Police seek to crack down on after-hour parties

Police commanders in Areas B-3 and C-11 are stepping up efforts to curb after-hours house parties, which have historically been a breeding ground for gun violence. Most recently, three people were murdered on Mt. Ida Road on March 28 outside a party that was still going on at 4 a.m.
While police have not definitively tied the victims in that incident to the party, the incident is the latest reminder of the potential for problems that surround such gatherings.
“There’s been an acceleration of after hours parties this year,” says Captain James Claiborne, who commands the B-3 district. “We’re not talking about family birthday parties here. The problems are with people selling liquor and charging admission, which are both illegal.”
Claiborne and his counterpart on C-11, Capt. Richard Sexton, say that they have ordered sector cars to check on properties that have been venues for illicit after-hours spots in the past. The BPD’s intelligence unit watches social networking sites for news of upcoming parties and officers are on the lookout for fliers that promoters often distribute to bar and club patrons as they leave at closing time.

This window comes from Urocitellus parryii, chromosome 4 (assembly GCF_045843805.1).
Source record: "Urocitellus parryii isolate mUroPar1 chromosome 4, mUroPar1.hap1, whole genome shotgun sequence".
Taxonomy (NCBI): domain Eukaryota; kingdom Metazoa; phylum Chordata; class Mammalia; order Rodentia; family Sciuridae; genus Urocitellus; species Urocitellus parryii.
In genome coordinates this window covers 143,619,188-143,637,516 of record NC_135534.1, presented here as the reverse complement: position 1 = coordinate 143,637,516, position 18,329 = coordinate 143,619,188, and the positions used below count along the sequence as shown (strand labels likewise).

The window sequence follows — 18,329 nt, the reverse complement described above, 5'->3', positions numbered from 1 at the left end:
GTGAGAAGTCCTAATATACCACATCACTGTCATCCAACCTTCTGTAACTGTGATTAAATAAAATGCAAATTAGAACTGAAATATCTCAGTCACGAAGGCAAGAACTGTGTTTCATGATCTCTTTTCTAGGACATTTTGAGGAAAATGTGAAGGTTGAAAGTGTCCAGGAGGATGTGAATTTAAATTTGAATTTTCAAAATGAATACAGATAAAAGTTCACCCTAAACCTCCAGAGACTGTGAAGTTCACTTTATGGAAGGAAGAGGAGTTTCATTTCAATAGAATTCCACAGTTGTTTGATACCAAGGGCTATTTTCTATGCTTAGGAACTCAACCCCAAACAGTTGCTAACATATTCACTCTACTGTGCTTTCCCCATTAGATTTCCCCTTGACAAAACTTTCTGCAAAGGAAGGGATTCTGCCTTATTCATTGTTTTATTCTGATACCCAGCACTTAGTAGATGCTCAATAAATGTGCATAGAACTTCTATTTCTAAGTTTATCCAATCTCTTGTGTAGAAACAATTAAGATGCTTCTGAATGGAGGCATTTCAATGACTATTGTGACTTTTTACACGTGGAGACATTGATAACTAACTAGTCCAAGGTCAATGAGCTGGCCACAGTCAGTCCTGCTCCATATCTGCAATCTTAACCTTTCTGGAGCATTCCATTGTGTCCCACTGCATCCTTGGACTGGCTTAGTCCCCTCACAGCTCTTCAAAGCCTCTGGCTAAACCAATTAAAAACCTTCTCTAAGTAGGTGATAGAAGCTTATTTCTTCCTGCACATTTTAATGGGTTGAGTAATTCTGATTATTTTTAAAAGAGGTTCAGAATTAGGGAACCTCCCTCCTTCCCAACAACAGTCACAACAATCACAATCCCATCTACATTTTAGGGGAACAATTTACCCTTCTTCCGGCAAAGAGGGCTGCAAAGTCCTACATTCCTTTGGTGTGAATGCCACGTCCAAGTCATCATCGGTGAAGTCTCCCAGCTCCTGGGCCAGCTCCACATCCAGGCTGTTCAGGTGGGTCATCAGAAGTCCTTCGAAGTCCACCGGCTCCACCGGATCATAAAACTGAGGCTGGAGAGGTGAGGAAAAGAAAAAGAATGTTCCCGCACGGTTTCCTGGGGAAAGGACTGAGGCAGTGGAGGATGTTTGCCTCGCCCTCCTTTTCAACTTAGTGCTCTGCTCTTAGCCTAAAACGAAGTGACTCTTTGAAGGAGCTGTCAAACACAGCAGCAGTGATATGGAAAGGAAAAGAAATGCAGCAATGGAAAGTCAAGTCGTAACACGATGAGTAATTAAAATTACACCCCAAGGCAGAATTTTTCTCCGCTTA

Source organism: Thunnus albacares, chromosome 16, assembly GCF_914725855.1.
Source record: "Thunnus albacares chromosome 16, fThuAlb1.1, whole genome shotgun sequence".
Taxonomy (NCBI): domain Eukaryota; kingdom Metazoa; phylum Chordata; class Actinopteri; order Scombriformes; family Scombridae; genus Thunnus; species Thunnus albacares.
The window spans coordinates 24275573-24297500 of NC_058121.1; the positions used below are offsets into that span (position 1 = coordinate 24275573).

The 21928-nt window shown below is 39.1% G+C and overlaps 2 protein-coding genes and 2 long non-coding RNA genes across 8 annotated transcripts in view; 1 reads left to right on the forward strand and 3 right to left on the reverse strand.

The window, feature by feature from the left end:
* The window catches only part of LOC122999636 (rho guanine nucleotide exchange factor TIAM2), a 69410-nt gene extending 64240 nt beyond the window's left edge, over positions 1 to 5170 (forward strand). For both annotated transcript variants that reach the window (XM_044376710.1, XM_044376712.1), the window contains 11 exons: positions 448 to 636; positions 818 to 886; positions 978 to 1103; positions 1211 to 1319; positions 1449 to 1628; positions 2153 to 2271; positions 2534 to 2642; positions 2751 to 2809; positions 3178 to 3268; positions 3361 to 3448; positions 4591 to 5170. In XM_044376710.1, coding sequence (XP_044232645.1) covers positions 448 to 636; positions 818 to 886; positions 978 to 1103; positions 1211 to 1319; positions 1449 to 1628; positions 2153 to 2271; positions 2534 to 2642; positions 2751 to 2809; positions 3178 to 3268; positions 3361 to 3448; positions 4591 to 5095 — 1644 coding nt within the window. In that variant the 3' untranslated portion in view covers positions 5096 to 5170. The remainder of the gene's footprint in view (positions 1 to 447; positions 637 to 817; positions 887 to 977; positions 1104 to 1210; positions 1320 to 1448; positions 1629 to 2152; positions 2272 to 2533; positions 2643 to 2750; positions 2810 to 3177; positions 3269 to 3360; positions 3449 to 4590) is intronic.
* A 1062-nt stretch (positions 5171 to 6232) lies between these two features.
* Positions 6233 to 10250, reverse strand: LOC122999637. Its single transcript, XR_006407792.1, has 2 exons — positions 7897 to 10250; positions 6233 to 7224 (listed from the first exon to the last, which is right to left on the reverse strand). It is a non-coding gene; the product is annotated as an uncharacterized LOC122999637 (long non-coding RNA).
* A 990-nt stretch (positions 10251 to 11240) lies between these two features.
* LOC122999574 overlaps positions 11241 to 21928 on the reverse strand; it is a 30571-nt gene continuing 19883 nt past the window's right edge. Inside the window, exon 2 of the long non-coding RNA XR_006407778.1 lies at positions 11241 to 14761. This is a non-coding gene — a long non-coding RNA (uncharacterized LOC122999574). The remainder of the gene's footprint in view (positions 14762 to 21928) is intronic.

“We’re developing strategies to nip these parties before they get up and running,” says Claiborne. “It’s become a total disruption to the community and folks get injured.”
One weapon that police plan to use as a deterrent, Sexton says, is to enforce a city ordinance that will allow cops to seize sound equipment found in use at such a party. That, they hope, will discourage DJs from putting their livelihood in jeopardy.
In a notice issued through his community service office last week, Claiborne asks for residents to help by reporting signs of an after-hours party including double-parked cars, furniture being moved to create room and large amounts of alcohol and equipment being brought into residences. Tips can be called into B-3 CSO office at 617-343-4717. For C-11, the number is 617-343-4520.